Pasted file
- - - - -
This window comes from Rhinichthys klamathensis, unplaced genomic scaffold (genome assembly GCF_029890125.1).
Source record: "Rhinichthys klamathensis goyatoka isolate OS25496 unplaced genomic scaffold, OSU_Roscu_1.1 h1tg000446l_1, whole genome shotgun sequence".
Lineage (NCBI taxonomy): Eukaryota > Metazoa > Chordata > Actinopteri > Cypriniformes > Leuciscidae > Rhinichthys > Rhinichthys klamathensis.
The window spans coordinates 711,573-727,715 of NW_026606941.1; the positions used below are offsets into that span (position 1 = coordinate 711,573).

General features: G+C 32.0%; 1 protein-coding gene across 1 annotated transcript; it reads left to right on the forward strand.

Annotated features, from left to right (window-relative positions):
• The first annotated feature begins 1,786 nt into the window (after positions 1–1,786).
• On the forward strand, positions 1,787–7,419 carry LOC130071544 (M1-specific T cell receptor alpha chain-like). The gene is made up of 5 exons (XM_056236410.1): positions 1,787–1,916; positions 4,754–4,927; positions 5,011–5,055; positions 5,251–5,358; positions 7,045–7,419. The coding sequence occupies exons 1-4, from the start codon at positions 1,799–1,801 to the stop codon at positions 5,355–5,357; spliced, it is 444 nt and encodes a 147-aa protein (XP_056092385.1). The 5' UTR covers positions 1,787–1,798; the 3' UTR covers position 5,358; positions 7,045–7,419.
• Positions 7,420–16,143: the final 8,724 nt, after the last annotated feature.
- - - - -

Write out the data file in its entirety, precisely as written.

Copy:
This window comes from Rhinichthys klamathensis, unplaced genomic scaffold (genome assembly GCF_029890125.1).
Source record: "Rhinichthys klamathensis goyatoka isolate OS25496 unplaced genomic scaffold, OSU_Roscu_1.1 h1tg000446l_1, whole genome shotgun sequence".
Lineage (NCBI taxonomy): Eukaryota > Metazoa > Chordata > Actinopteri > Cypriniformes > Leuciscidae > Rhinichthys > Rhinichthys klamathensis.
The window spans coordinates 711,573-727,715 of NW_026606941.1; the positions used below are offsets into that span (position 1 = coordinate 711,573).

General features: G+C 32.0%; 1 protein-coding gene across 1 annotated transcript; it reads left to right on the forward strand.

Annotated features, from left to right (window-relative positions):
• The first annotated feature begins 1,786 nt into the window (after positions 1–1,786).
• On the forward strand, positions 1,787–7,419 carry LOC130071544 (M1-specific T cell receptor alpha chain-like). The gene is made up of 5 exons (XM_056236410.1): positions 1,787–1,916; positions 4,754–4,927; positions 5,011–5,055; positions 5,251–5,358; positions 7,045–7,419. The coding sequence occupies exons 1-4, from the start codon at positions 1,799–1,801 to the stop codon at positions 5,355–5,357; spliced, it is 444 nt and encodes a 147-aa protein (XP_056092385.1). The 5' UTR covers positions 1,787–1,798; the 3' UTR covers position 5,358; positions 7,045–7,419.
• Positions 7,420–16,143: the final 8,724 nt, after the last annotated feature.